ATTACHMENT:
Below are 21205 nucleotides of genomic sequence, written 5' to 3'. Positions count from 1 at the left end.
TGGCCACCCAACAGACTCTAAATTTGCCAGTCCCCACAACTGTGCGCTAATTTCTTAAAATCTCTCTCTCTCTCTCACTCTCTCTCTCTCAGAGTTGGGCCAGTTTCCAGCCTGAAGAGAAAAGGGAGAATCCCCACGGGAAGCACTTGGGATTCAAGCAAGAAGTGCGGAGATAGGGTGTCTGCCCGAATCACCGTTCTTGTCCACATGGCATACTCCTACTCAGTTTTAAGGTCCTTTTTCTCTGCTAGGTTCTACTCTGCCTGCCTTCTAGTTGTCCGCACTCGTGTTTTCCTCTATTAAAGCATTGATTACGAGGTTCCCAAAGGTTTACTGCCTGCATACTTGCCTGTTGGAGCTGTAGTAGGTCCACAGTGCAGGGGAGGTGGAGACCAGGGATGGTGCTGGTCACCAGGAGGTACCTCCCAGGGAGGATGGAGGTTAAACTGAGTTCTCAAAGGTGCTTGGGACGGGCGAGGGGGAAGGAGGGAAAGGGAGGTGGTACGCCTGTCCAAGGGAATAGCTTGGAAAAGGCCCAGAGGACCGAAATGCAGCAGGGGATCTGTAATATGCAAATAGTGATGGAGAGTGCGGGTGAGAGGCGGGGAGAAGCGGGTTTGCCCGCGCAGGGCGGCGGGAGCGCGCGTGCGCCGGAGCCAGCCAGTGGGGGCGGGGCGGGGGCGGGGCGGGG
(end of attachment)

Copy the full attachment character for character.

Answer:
Below are 21205 nucleotides of genomic sequence, written 5' to 3'. Positions count from 1 at the left end.
TGGCCACCCAACAGACTCTAAATTTGCCAGTCCCCACAACTGTGCGCTAATTTCTTAAAATCTCTCTCTCTCTCTCACTCTCTCTCTCTCAGAGTTGGGCCAGTTTCCAGCCTGAAGAGAAAAGGGAGAATCCCCACGGGAAGCACTTGGGATTCAAGCAAGAAGTGCGGAGATAGGGTGTCTGCCCGAATCACCGTTCTTGTCCACATGGCATACTCCTACTCAGTTTTAAGGTCCTTTTTCTCTGCTAGGTTCTACTCTGCCTGCCTTCTAGTTGTCCGCACTCGTGTTTTCCTCTATTAAAGCATTGATTACGAGGTTCCCAAAGGTTTACTGCCTGCATACTTGCCTGTTGGAGCTGTAGTAGGTCCACAGTGCAGGGGAGGTGGAGACCAGGGATGGTGCTGGTCACCAGGAGGTACCTCCCAGGGAGGATGGAGGTTAAACTGAGTTCTCAAAGGTGCTTGGGACGGGCGAGGGGGAAGGAGGGAAAGGGAGGTGGTACGCCTGTCCAAGGGAATAGCTTGGAAAAGGCCCAGAGGACCGAAATGCAGCAGGGGATCTGTAATATGCAAATAGTGATGGAGAGTGCGGGTGAGAGGCGGGGAGAAGCGGGTTTGCCCGCGCAGGGCGGCGGGAGCGCGCGTGCGCCGGAGCCAGCCAGTGGGGGCGGGGCGGGGGCGGGGCGGGG